By Robert McMillan
IDG News Service
An unpatched bug in a file installed with Microsoft 's Office and
Visual Studio software could lead to some serious problems for
Internet Explorer users, security researchers have reported.
An attacker could seize control of a vulnerable system by exploiting
the bug, which the French Security Incident Response Team (FrSIRT)
reported in an alert  published Wednesday. This would be achieved
by installing malicious code in a Web page that exploits a memory
corruption error in a file that ships with Microsoft Office 2002 and
Microsoft Visual Studio .Net 2002 products, the research organization
Though the attack would be executed via the popular Internet Explorer
(IE) browser, only systems that contain the file in question, called
Msdds.dll, are vulnerable, FrSIRT said. The FrSIRT said it has not yet
seen a patch for the vulnerability.
Msdds.dll is software that is used for creating customized Office
applications, according to Russ Cooper, senior information security
analyst for Cybertrust.
Cooper does not believe that this file has been installed on a large
number of Windows systems. "I'm not concerned about it," he said via
instant message. "I don't doubt it is shipped with the full Office
Professional installation CD, but I highly doubt it is installed
Neither Microsoft nor FrSIRT could say whether this file was installed
by default with Office or Visual Studio.
Microsoft has yet to see any attackers taking advantage of the flaw, a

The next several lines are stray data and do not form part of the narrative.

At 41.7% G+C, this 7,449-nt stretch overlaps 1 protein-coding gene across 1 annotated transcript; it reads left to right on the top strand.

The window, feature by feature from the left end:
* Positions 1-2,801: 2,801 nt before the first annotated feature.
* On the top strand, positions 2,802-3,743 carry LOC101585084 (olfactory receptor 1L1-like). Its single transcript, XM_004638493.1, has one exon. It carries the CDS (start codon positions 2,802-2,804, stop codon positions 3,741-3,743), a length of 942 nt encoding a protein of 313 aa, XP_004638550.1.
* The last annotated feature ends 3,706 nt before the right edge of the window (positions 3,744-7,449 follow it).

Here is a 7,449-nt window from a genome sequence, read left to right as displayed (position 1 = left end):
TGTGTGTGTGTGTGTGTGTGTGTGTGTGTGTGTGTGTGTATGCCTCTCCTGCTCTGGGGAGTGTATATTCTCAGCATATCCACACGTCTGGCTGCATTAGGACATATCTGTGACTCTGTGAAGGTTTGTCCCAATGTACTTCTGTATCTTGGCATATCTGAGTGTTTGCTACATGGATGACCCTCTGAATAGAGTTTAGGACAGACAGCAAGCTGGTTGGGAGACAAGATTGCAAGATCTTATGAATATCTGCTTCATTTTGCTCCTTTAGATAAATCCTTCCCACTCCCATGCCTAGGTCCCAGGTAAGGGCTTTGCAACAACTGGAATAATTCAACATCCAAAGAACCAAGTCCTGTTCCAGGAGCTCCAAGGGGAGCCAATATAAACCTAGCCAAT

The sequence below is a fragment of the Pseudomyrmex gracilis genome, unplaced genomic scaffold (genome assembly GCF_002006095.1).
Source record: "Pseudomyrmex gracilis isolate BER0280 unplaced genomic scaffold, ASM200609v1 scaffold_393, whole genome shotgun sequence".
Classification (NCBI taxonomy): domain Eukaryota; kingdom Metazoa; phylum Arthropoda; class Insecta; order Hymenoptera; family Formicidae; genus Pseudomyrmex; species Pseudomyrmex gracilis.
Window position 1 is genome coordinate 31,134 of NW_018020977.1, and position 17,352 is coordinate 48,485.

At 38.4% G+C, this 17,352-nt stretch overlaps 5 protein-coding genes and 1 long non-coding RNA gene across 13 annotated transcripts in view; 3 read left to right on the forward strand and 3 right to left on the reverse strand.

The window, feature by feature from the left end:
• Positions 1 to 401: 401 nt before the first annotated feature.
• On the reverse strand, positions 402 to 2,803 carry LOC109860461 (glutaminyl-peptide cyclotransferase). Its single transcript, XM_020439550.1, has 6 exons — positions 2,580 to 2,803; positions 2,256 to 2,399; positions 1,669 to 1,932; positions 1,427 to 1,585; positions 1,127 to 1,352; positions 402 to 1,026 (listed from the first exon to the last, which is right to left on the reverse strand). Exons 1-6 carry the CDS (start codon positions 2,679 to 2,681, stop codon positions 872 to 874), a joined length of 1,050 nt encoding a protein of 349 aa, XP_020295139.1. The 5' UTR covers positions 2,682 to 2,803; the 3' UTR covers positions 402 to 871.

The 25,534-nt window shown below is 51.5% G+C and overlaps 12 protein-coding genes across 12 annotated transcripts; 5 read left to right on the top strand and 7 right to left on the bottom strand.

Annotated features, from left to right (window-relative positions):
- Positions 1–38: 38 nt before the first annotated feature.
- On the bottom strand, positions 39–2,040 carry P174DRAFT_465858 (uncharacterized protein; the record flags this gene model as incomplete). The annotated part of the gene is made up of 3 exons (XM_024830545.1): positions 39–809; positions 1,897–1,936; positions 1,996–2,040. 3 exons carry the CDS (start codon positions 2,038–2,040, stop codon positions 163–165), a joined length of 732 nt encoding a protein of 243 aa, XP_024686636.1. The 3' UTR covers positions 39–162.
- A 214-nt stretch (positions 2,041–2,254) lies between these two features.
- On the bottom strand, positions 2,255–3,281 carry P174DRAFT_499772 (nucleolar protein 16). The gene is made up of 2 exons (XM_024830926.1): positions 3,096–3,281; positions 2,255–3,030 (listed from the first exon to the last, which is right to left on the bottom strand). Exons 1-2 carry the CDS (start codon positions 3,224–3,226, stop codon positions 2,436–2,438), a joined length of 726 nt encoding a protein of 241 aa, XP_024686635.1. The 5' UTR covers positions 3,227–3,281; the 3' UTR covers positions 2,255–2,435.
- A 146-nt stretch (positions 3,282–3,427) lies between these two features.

Microsoft spokeswoman said Thursday. But reports are circulating of
Web sites that take advantage of another Internet Explorer bug, which
Microsoft patched on Aug. 9.
About a dozen Web sites have cropped up that take advantage of a flaw
in IE's JPEG rendering engine, according to Dan Hubbard, senior
director of security and research with Websense. If unpatched IE users
go to these Web sites, their systems could be made to crash, or they
could be made to run software that allows an attacker to gain control
of the system, he said.
Because users must first be tricked into clicking on the malicious Web
site for the attack to work, this exploit is not considered as
dangerous as the recent round of Windows Plug and Play worms that were
widely reported earlier this week.
But attackers are increasingly using Internet Explorer rather than
e-mail viruses as a way of seizing control of systems, Hubbard said.
"In the last year we've seen a huge trend toward malicious Web sites
being used as an attack vector," he said. "E-mail is just not as
effective as it used to be."
A SANS Institute alert with instructions on how to check for the
Msdds.dll file can be found here .
 http://isc.sans.org/diary.php?date 05-08-18
Sept 16-18th, 2005
San Diego, California